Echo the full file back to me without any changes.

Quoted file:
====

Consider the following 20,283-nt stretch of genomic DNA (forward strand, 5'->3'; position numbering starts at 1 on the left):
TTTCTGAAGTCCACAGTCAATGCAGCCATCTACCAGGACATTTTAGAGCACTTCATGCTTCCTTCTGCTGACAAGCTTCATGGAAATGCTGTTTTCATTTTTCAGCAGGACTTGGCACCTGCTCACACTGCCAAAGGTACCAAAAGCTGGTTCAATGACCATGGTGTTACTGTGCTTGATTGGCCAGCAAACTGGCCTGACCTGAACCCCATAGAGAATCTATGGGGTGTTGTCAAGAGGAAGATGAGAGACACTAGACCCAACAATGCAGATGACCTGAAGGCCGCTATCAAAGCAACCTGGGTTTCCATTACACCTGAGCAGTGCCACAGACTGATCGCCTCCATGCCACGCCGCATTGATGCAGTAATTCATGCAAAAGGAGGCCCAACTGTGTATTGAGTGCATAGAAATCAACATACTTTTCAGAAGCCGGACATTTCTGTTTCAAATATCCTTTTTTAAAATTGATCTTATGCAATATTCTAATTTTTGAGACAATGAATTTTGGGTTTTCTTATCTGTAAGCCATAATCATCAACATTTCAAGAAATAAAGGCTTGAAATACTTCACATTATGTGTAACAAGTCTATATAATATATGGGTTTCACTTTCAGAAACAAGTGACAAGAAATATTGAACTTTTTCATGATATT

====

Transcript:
Consider the following 20,283-nt stretch of genomic DNA (forward strand, 5'->3'; position numbering starts at 1 on the left):
TTTCTGAAGTCCACAGTCAATGCAGCCATCTACCAGGACATTTTAGAGCACTTCATGCTTCCTTCTGCTGACAAGCTTCATGGAAATGCTGTTTTCATTTTTCAGCAGGACTTGGCACCTGCTCACACTGCCAAAGGTACCAAAAGCTGGTTCAATGACCATGGTGTTACTGTGCTTGATTGGCCAGCAAACTGGCCTGACCTGAACCCCATAGAGAATCTATGGGGTGTTGTCAAGAGGAAGATGAGAGACACTAGACCCAACAATGCAGATGACCTGAAGGCCGCTATCAAAGCAACCTGGGTTTCCATTACACCTGAGCAGTGCCACAGACTGATCGCCTCCATGCCACGCCGCATTGATGCAGTAATTCATGCAAAAGGAGGCCCAACTGTGTATTGAGTGCATAGAAATCAACATACTTTTCAGAAGCCGGACATTTCTGTTTCAAATATCCTTTTTTAAAATTGATCTTATGCAATATTCTAATTTTTGAGACAATGAATTTTGGGTTTTCTTATCTGTAAGCCATAATCATCAACATTTCAAGAAATAAAGGCTTGAAATACTTCACATTATGTGTAACAAGTCTATATAATATATGGGTTTCACTTTCAGAAACAAGTGACAAGAAATATTGAACTTTTTCATGATATT